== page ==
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Bryan Powell DMA is the Director of Programs for Amp Up NYC, a partnership between Little Kids Rock and Berklee College of Music in support of the New York City Department of Education’s efforts to expand Modern Band music education programming for thousands of public school students in the district. Additionally, Bryan serves as the Executive Director of the Association for Popular Music Education, an organization dedicated to promoting and advancing popular music at all levels of education. Bryan is a musician and music educator with elementary, secondary, and college teaching experience. Dr. Powell is an adjunct professor of music and education who teaches at Hunter College and Bergen Community College and also facilitates online Masters and Doctoral level courses for Boston University.Prior to joining Amp Up NYC, Bryan served as the Executive Director of GOAL- Giving Open Access to Learning, an educational non profit organization based in East Harlem, NY that focuses on youth development through high quality enrichment programming and social and emotional education. From 2003-2008, Bryan taught in the New York City public school system as a full time music teacher, where he served as a Project ARTS Liaison and a Hunter College Mentor Teacher. Bryan has a Bachelor of Music degree from Pepperdine University, a Masters degree in Education from Chapman University, and a Doctor of Musical Arts degree from Boston University. He recently received certification in the Developing Leaders Program for Nonprofit Professionals from the Columbia University Business School. His research interests include alternative music education, informal learning practices, popular music education, urban education, philosophy of music education, and community music research.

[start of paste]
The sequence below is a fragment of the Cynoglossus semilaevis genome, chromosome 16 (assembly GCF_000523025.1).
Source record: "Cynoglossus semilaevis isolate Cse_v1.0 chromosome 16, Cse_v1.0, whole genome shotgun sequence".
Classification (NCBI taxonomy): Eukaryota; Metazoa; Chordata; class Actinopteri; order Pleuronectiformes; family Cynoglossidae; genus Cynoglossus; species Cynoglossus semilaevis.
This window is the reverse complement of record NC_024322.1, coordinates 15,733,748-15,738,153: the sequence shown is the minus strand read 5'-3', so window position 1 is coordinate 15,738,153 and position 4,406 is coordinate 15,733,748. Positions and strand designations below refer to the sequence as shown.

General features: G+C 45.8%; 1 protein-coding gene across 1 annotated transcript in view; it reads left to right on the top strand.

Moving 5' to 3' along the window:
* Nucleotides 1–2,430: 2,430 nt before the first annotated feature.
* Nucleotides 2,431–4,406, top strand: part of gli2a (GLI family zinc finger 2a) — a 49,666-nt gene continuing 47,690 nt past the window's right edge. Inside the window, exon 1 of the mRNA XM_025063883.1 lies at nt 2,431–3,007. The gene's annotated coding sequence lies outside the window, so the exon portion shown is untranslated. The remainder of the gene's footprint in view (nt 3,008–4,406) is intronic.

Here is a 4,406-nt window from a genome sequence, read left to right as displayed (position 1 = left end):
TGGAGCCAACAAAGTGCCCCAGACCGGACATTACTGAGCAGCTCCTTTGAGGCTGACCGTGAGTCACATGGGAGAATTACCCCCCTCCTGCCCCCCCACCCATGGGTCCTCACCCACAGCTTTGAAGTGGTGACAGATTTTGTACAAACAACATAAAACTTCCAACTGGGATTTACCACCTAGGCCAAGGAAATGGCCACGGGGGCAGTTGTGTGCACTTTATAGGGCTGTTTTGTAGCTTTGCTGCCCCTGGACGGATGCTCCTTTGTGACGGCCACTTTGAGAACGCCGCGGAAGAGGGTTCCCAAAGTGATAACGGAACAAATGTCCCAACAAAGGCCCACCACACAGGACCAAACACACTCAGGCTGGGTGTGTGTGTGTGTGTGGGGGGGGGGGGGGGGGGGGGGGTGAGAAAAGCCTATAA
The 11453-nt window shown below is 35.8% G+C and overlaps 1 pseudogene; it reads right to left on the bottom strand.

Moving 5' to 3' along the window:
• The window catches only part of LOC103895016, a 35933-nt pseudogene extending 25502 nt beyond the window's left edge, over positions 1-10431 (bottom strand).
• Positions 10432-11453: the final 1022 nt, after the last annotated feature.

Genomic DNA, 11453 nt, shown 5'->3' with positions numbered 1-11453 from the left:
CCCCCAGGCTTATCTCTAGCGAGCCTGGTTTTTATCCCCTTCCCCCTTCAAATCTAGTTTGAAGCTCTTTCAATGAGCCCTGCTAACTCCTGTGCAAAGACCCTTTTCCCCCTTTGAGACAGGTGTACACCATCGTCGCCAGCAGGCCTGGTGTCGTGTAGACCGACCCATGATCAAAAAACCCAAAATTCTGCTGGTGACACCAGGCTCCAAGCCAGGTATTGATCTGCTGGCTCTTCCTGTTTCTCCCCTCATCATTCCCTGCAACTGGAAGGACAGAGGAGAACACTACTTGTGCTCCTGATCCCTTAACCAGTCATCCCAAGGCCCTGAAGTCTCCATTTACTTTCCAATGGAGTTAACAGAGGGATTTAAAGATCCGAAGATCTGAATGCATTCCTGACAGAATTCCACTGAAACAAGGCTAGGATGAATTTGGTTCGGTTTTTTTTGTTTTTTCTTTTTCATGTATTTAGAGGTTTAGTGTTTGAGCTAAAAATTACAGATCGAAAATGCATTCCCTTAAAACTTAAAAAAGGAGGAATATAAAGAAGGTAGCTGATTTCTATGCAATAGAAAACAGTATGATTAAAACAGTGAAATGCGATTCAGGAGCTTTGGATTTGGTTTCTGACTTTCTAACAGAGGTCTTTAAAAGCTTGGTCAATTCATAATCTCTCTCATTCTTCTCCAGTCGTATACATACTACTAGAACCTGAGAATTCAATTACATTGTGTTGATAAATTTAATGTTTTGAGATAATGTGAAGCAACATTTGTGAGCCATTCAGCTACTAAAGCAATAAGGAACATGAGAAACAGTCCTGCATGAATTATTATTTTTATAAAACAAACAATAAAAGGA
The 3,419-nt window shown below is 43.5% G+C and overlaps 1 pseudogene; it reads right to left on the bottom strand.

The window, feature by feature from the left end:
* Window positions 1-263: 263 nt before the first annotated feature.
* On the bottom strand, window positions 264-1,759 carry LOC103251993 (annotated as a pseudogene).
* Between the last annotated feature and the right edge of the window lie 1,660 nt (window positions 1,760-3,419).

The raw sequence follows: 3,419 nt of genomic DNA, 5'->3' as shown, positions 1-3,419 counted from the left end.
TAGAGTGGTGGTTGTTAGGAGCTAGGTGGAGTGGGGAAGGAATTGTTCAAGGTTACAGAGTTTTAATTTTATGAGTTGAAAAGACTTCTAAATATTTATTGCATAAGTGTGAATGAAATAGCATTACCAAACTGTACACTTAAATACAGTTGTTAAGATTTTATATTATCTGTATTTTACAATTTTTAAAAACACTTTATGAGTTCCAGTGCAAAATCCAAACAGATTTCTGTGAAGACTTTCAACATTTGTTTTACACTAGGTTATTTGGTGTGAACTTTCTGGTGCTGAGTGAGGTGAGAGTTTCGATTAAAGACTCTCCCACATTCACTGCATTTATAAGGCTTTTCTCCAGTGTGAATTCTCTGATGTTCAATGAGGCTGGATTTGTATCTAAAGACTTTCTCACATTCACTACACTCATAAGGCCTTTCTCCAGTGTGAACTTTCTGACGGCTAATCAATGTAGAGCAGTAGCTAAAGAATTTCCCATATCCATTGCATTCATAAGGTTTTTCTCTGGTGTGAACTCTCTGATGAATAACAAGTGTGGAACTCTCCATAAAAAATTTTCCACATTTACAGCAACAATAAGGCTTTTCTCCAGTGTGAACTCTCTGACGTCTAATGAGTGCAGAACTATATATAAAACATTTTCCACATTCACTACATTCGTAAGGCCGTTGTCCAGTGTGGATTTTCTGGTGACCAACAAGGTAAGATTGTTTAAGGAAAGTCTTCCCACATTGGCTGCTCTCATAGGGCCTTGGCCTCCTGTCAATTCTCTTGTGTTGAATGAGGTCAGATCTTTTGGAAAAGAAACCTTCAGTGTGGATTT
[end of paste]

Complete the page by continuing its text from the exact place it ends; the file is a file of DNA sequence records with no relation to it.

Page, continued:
One thought on “Music as a (Second) Language”

  1. Nice parallels between language acquisition and learning music, but I strongly disagree with the idea that music is a language. Yes, we say it is casually but strictly speaking languages have syntax, semantics, and pragmatics. Music lacks the latter e.g. you can’t ask for a coffee in music, so it’s not a language. And it’s precisely because it isn’t a language that it’s so powerfully expressive and essential to human existence. Sounds contradictory, I know, but there it is.